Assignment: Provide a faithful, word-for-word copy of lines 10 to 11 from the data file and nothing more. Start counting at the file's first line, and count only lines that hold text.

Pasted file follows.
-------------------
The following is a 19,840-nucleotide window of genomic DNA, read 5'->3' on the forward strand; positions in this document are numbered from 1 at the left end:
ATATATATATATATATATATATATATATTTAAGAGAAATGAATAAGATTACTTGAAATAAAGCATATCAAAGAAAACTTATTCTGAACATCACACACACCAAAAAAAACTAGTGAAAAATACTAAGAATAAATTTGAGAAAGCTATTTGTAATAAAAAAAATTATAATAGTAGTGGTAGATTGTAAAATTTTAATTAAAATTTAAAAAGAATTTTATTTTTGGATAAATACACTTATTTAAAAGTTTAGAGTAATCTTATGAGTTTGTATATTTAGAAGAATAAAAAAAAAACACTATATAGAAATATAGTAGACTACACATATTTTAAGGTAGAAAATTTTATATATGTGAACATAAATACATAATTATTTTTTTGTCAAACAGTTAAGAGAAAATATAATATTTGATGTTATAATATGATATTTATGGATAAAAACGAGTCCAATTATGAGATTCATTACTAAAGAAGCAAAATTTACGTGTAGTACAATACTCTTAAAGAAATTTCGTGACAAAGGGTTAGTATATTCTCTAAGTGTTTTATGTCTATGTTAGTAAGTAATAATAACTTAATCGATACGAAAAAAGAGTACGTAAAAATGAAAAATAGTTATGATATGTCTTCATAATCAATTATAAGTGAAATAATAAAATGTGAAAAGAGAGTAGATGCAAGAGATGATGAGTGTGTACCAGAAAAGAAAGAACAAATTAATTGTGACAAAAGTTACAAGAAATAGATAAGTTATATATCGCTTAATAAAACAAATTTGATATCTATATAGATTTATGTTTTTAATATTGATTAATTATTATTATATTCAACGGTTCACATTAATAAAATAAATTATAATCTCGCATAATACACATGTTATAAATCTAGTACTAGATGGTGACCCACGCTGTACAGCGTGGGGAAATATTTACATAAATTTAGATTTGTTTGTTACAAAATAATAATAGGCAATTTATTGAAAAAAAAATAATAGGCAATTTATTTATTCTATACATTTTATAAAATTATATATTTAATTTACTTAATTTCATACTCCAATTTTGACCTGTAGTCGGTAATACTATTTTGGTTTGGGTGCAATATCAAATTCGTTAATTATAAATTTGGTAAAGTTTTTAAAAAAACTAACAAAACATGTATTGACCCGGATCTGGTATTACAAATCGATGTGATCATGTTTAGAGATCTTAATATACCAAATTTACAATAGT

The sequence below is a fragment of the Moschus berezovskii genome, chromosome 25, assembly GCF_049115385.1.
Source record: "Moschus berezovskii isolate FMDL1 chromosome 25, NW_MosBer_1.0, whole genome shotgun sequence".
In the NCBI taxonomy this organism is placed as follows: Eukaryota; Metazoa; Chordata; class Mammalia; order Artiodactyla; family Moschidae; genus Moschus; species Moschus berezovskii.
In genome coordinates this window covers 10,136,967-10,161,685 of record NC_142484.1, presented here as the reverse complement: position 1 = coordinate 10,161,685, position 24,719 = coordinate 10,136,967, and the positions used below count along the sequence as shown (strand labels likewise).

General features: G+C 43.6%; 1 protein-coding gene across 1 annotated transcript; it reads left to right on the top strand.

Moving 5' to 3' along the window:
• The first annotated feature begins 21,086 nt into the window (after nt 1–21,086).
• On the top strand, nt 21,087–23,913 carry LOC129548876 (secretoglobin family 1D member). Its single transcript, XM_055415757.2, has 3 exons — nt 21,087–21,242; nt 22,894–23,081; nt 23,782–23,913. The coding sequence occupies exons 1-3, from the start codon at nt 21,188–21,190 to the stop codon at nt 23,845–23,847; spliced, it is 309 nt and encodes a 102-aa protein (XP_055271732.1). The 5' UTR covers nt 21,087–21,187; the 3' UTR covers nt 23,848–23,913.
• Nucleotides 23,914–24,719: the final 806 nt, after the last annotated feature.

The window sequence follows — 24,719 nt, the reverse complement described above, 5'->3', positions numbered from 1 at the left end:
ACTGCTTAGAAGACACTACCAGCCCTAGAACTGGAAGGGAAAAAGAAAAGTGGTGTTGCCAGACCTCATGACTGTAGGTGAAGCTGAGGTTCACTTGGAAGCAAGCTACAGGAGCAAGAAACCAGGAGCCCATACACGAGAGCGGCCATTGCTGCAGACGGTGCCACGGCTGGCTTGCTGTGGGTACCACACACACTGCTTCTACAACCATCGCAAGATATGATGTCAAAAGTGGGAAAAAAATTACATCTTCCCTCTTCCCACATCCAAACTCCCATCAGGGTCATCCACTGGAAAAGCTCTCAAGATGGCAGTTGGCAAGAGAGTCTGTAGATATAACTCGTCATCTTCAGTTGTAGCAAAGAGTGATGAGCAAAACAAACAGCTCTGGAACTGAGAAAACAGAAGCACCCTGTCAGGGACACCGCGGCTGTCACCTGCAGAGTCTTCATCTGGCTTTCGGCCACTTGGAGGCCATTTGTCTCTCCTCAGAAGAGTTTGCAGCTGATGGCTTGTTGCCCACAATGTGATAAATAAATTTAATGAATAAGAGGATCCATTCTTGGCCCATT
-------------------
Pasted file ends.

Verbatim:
• On the top strand, nt 21,087–23,913 carry LOC129548876 (secretoglobin family 1D member). Its single transcript, XM_055415757.2, has 3 exons — nt 21,087–21,242; nt 22,894–23,081; nt 23,782–23,913. The coding sequence occupies exons 1-3, from the start codon at nt 21,188–21,190 to the stop codon at nt 23,845–23,847; spliced, it is 309 nt and encodes a 102-aa protein (XP_055271732.1). The 5' UTR covers nt 21,087–21,187; the 3' UTR covers nt 23,848–23,913.
• Nucleotides 23,914–24,719: the final 806 nt, after the last annotated feature.